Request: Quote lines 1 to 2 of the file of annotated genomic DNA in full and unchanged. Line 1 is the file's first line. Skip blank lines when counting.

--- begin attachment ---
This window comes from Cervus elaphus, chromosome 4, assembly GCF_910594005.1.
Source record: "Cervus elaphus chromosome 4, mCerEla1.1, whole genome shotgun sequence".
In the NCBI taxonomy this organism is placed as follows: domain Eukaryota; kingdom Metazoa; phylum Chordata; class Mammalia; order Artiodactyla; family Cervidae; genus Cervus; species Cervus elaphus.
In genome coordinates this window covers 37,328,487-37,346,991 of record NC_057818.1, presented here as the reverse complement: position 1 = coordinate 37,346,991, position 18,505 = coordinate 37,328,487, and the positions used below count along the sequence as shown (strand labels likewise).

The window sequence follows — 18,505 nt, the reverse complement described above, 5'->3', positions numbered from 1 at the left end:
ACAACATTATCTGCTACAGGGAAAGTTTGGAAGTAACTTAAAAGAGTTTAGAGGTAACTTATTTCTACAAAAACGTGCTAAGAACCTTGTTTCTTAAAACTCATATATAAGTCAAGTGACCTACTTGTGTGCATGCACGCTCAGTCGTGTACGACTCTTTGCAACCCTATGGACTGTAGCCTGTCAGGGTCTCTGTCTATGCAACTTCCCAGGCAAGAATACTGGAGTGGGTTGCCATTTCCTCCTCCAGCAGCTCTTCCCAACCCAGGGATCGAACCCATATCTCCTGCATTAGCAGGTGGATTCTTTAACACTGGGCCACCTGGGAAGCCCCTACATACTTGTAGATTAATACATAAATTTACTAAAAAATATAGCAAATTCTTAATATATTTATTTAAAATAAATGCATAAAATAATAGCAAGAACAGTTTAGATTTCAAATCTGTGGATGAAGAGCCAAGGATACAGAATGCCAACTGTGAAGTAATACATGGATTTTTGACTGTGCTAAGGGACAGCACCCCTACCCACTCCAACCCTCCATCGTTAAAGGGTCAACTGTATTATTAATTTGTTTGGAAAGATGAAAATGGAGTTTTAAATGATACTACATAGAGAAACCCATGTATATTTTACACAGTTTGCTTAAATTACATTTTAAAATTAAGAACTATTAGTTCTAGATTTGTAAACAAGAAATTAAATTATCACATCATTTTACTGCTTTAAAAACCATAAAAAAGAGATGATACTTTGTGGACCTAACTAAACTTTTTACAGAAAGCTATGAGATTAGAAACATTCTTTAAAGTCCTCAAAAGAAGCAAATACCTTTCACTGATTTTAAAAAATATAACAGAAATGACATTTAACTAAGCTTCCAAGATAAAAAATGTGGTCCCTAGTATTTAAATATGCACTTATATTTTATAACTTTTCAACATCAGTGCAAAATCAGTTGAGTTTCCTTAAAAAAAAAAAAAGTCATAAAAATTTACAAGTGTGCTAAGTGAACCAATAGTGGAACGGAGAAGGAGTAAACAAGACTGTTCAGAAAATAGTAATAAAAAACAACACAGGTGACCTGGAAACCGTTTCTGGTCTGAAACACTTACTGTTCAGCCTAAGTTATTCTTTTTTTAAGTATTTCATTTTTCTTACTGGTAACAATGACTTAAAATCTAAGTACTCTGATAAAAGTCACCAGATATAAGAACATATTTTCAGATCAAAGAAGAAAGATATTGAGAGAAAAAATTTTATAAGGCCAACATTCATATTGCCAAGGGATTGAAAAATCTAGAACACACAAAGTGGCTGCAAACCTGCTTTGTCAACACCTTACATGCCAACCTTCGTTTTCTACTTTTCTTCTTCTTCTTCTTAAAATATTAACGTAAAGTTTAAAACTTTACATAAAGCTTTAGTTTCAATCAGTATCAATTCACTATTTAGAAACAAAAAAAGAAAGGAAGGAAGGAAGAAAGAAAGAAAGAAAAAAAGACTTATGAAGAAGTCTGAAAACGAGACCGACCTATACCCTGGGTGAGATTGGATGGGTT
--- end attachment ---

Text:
This window comes from Cervus elaphus, chromosome 4, assembly GCF_910594005.1.
Source record: "Cervus elaphus chromosome 4, mCerEla1.1, whole genome shotgun sequence".